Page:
Al Seymour

Climate change threatens all future life on Earth

  • Lessons from our youth: Fridays for Future Bermuda joined the global campaign yesterday in the fight to raise awareness on climate change. Friday marked the start of a weeklong worldwide demonstration (Photograph by Akil Simmons)
  • Lessons from our youth: Fridays for Future Bermuda joined the global campaign yesterday in the fight to raise awareness on climate change. Friday marked the start of a weeklong worldwide demonstration (Photograph by Akil Simmons)

The subject is of grave concern because scientists from around the world, after lengthy studies of global atmospheric conditions, have concluded that unless nations collectively address this escalating problem, which stems from massive industrial systems affecting our earthly protective shield from the Sunís powerful rays, the future is more than frightening.

To some, climate change is of little interest, especially in countries where violent conflicts over ideological differences leave men, women and children bleeding and dying in the streets almost on a daily basis.

As one doctor in a war-torn region put it, trying to save a child dying from bullet wounds caused him to weep when he went home to his own family. Bitter differences, often politically based, could also be at the centre of why the issue of climate change is yet to awaken the world on a larger scale. That it is reality; not science fiction.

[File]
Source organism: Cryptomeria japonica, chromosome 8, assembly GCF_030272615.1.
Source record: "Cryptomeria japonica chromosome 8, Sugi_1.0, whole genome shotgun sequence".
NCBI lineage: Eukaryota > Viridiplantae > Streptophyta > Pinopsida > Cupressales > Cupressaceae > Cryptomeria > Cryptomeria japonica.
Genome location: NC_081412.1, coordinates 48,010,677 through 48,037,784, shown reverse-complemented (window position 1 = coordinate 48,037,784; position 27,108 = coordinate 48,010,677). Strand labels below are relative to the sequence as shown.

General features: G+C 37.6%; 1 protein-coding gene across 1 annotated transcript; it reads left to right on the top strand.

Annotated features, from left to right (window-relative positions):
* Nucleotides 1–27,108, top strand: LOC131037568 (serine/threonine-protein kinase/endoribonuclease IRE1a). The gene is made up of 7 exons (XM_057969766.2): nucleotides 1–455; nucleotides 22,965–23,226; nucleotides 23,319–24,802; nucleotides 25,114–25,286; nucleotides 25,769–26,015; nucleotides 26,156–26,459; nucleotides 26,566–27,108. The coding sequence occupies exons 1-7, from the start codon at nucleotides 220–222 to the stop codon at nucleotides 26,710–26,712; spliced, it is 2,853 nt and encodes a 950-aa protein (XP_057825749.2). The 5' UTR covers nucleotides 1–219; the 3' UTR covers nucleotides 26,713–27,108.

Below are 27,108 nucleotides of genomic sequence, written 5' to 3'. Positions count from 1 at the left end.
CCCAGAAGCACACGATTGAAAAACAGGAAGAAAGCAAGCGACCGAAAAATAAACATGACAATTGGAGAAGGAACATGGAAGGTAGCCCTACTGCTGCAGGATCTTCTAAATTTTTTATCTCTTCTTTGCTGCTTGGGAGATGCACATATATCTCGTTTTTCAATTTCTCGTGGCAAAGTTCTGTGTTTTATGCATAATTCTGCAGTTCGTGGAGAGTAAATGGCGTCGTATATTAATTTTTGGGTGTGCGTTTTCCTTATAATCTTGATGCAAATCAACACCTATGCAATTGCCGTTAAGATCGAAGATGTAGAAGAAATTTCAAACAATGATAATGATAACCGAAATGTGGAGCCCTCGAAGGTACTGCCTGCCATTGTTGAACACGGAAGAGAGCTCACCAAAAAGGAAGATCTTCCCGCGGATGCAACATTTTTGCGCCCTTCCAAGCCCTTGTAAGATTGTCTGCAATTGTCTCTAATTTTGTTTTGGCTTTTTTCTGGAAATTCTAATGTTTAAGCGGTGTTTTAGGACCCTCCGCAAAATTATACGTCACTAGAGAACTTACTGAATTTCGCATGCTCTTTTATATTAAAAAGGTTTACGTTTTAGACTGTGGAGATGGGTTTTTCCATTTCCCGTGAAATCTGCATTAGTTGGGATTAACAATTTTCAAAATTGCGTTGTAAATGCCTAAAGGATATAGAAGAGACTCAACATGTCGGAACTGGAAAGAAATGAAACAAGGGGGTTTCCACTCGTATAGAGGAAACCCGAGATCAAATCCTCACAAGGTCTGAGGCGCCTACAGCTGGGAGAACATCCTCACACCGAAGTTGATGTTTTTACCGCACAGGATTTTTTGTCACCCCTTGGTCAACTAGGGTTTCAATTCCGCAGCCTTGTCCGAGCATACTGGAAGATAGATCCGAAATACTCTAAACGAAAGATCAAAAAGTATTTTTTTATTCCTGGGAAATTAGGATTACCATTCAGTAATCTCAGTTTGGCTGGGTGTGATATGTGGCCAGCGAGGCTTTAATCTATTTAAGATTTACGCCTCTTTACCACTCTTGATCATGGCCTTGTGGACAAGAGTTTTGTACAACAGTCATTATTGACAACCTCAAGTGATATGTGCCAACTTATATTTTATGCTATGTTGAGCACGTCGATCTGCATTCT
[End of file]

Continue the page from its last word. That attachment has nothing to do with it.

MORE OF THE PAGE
Perhaps one day it will be world leaders who weep with shame for placing financial gain over trying to protect the Earthís climate for future generations. Without action now, weeping at that stage would be a waste of tears.

As nations and political leaders wrangle over the subject, watched closely by powerful industrial giants, many people conclude that not much will happen for change, as long as companies view profits as far more important than weather talk. Since a lack of decisive action will affect how young people feel about their future, it is encouraging that many youths in America are taking their concerns before Congress.

One young lady bluntly told political officials that she felt so strong about the issue that she saw studying as useless without a future. As a form of protest for action, she said many students will use each Friday as a day for gathering more support to urge the Government to act on helping to protect the Earth.

As the oceans become warmer, scientists predict more powerful hurricanes and weather conditions that threaten people in many regions. The recent Hurricane Dorian, which left scores dead in the Bahamas with further damage along the US East Coast, was certainly on a scale that many said they had never seen before.

Yes, itís true there have always been hurricanes, but the likelihood of more with greater power is disturbing.

Meanwhile, evidence continues to grow, showing ice melting in the Arctic at a rate much faster than previously expected. What this really means is that in time, with oceans rising, many countries including Bermuda would be under threat from water levels that are higher than land areas.

While it is an unpleasant thought, there is no need to panic yet. There is still time for nations to take action in helping to reduce the threat. However, without full global co-operation on a matter concerning survival on the planet, climate change will remain a threat to life as we know it.